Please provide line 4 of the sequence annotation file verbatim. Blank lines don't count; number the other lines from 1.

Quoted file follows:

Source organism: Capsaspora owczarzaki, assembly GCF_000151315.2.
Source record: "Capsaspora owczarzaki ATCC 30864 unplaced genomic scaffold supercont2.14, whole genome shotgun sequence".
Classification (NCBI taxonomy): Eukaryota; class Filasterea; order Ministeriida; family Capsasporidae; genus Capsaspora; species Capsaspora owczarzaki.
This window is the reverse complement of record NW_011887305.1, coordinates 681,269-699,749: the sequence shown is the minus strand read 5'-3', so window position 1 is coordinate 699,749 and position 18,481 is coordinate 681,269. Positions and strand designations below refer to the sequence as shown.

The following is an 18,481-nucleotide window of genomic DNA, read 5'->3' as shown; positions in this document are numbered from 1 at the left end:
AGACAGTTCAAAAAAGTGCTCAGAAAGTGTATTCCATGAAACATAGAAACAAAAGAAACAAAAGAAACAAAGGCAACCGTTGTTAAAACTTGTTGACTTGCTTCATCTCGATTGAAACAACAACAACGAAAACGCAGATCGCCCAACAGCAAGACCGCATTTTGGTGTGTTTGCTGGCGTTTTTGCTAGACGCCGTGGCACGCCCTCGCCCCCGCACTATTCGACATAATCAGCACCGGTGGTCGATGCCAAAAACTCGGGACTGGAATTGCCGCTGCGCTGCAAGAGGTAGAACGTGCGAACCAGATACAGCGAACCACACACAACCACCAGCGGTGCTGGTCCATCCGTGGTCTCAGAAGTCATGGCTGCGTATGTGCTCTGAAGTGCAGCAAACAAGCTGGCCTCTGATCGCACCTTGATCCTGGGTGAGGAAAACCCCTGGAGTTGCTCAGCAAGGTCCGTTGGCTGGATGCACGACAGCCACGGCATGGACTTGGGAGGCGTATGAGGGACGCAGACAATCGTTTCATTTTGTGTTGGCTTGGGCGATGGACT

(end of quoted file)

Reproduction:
This window is the reverse complement of record NW_011887305.1, coordinates 681,269-699,749: the sequence shown is the minus strand read 5'-3', so window position 1 is coordinate 699,749 and position 18,481 is coordinate 681,269. Positions and strand designations below refer to the sequence as shown.